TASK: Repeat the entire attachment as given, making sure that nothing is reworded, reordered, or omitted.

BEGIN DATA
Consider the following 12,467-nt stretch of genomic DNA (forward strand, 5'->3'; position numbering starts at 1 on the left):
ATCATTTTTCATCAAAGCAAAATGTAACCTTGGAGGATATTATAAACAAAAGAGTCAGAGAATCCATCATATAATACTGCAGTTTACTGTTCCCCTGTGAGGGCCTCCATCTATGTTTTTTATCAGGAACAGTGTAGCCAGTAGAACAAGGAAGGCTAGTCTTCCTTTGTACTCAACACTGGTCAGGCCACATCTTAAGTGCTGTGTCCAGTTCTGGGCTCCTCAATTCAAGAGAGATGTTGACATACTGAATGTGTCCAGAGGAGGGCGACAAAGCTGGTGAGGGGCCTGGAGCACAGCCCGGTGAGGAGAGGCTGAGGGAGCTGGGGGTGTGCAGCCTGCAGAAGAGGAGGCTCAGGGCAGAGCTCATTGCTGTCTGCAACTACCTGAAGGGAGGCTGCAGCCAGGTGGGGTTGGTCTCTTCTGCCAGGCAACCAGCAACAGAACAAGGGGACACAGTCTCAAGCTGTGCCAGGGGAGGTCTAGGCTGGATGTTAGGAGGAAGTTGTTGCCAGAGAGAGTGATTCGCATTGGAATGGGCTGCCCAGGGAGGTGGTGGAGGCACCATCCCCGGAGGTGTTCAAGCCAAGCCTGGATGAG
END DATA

Consider the following 12,467-nt stretch of genomic DNA (forward strand, 5'->3'; position numbering starts at 1 on the left):
ATCATTTTTCATCAAAGCAAAATGTAACCTTGGAGGATATTATAAACAAAAGAGTCAGAGAATCCATCATATAATACTGCAGTTTACTGTTCCCCTGTGAGGGCCTCCATCTATGTTTTTTATCAGGAACAGTGTAGCCAGTAGAACAAGGAAGGCTAGTCTTCCTTTGTACTCAACACTGGTCAGGCCACATCTTAAGTGCTGTGTCCAGTTCTGGGCTCCTCAATTCAAGAGAGATGTTGACATACTGAATGTGTCCAGAGGAGGGCGACAAAGCTGGTGAGGGGCCTGGAGCACAGCCCGGTGAGGAGAGGCTGAGGGAGCTGGGGGTGTGCAGCCTGCAGAAGAGGAGGCTCAGGGCAGAGCTCATTGCTGTCTGCAACTACCTGAAGGGAGGCTGCAGCCAGGTGGGGTTGGTCTCTTCTGCCAGGCAACCAGCAACAGAACAAGGGGACACAGTCTCAAGCTGTGCCAGGGGAGGTCTAGGCTGGATGTTAGGAGGAAGTTGTTGCCAGAGAGAGTGATTCGCATTGGAATGGGCTGCCCAGGGAGGTGGTGGAGGCACCATCCCCGGAGGTGTTCAAGCCAAGCCTGGATGAG